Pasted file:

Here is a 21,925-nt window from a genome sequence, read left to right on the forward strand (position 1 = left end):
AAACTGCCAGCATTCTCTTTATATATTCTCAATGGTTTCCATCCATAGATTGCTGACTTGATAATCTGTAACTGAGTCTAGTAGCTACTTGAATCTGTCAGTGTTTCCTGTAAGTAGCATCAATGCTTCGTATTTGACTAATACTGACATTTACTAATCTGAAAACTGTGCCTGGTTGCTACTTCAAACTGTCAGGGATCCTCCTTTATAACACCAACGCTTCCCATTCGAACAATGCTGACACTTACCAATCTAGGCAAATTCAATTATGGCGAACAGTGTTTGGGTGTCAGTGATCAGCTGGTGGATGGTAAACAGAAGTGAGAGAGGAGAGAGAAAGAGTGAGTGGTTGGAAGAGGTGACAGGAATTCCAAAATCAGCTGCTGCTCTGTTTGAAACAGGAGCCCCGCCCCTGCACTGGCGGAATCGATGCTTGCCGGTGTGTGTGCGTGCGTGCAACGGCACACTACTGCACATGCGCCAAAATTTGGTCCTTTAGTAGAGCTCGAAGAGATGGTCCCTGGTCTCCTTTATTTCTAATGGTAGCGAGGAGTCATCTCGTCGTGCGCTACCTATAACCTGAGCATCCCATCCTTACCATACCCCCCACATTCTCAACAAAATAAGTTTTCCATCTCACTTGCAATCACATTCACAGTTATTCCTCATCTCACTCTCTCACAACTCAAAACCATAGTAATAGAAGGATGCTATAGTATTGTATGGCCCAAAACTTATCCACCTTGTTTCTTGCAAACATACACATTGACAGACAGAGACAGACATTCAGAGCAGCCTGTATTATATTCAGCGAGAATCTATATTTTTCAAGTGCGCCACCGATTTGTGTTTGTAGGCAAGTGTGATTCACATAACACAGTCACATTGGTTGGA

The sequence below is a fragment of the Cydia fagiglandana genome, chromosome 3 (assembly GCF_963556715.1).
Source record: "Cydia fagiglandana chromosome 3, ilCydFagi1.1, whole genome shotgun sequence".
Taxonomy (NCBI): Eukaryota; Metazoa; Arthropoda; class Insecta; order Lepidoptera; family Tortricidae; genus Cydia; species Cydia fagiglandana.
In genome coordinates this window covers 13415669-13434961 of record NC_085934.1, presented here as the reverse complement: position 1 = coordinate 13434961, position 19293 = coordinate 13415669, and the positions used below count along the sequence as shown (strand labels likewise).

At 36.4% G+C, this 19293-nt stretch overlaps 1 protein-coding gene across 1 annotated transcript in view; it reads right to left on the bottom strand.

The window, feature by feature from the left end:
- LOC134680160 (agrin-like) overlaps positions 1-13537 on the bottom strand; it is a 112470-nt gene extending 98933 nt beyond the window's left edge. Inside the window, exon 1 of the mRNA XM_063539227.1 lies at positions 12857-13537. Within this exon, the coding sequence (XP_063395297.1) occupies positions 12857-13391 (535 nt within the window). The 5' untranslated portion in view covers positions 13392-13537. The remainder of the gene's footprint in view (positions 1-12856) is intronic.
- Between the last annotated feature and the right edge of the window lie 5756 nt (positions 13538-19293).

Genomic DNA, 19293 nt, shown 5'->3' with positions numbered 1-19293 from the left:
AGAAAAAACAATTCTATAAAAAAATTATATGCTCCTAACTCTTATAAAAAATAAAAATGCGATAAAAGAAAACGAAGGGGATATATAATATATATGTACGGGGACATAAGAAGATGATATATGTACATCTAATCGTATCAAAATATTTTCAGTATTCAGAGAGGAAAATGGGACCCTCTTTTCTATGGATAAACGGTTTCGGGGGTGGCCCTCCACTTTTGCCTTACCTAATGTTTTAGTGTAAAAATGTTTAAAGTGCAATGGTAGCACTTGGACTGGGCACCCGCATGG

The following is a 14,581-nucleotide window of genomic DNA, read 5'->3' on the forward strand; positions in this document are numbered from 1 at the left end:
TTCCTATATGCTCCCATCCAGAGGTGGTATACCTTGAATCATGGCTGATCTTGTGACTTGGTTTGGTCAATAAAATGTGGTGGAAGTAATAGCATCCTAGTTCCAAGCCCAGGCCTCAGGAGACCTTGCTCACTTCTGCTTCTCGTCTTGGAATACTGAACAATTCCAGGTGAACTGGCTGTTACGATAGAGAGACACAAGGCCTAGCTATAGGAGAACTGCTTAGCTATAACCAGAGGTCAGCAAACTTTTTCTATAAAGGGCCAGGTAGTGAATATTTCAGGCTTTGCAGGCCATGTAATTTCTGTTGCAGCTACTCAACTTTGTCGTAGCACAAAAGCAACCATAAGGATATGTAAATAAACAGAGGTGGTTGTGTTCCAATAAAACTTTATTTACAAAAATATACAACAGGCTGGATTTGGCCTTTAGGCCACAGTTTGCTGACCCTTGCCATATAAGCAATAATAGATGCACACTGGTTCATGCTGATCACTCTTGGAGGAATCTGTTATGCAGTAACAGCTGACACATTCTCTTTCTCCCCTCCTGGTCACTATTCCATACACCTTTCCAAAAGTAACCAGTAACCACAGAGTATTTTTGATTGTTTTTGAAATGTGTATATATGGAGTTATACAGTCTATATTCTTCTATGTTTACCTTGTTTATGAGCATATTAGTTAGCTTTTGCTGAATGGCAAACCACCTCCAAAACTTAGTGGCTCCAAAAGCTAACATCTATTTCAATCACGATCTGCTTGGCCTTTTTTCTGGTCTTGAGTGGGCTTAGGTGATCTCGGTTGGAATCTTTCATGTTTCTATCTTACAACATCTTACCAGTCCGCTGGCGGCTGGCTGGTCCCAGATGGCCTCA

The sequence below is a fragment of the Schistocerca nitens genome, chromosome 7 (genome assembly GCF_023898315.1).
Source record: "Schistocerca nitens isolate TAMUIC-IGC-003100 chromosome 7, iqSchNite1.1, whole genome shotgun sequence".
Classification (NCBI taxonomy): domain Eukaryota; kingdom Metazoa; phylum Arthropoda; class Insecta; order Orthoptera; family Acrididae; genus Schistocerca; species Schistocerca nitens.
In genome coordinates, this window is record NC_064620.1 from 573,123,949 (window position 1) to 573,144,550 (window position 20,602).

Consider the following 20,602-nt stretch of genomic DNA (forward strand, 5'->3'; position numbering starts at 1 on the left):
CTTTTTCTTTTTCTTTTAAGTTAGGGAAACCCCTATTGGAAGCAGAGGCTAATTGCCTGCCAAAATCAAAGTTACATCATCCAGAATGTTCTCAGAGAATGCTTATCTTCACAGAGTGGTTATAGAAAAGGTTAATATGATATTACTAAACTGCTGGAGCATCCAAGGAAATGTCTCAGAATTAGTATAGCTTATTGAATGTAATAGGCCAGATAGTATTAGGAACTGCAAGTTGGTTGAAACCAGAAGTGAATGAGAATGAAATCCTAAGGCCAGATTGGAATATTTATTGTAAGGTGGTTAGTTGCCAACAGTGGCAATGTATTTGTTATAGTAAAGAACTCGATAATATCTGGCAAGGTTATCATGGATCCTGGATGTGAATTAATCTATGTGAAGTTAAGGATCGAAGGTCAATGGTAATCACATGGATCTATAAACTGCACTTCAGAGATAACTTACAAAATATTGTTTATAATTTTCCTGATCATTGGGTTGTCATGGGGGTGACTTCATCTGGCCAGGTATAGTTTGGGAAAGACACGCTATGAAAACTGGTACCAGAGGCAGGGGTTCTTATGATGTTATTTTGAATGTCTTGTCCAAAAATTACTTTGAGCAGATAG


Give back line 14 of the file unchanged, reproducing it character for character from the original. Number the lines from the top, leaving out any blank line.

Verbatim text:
TTCCTATATGCTCCCATCCAGAGGTGGTATACCTTGAATCATGGCTGATCTTGTGACTTGGTTTGGTCAATAAAATGTGGTGGAAGTAATAGCATCCTAGTTCCAAGCCCAGGCCTCAGGAGACCTTGCTCACTTCTGCTTCTCGTCTTGGAATACTGAACAATTCCAGGTGAACTGGCTGTTACGATAGAGAGACACAAGGCCTAGCTATAGGAGAACTGCTTAGCTATAACCAGAGGTCAGCAAACTTTTTCTATAAAGGGCCAGGTAGTGAATATTTCAGGCTTTGCAGGCCATGTAATTTCTGTTGCAGCTACTCAACTTTGTCGTAGCACAAAAGCAACCATAAGGATATGTAAATAAACAGAGGTGGTTGTGTTCCAATAAAACTTTATTTACAAAAATATACAACAGGCTGGATTTGGCCTTTAGGCCACAGTTTGCTGACCCTTGCCATATAAGCAATAATAGATGCACACTGGTTCATGCTGATCACTCTTGGAGGAATCTGTTATGCAGTAACAGCTGACACATTCTCTTTCTCCCCTCCTGGTCACTATTCCATACACCTTTCCAAAAGTAACCAGTAACCACAGAGTATTTTTGATTGTTTTTGAAATGTGTATATATGGAGTTATACAGTCTATATTCTTCTATGTTTACCTTGTTTATGAGCATATTAGTTAGCTTTTGCTGAATGGCAAACCACCTCCAAAACTTAGTGGCTCCAAAAGCTAACATCTATTTCAATCACGATCTGCTTGGCCTTTTTTCTGGTCTTGAGTGGGCTTAGGTGATCTCGGTTGGAATCTTTCATGTTTCTATCTTACAACATCTTACCAGTCCGCTGGCGGCTGGCTGGTCCCAGATGGCCTCA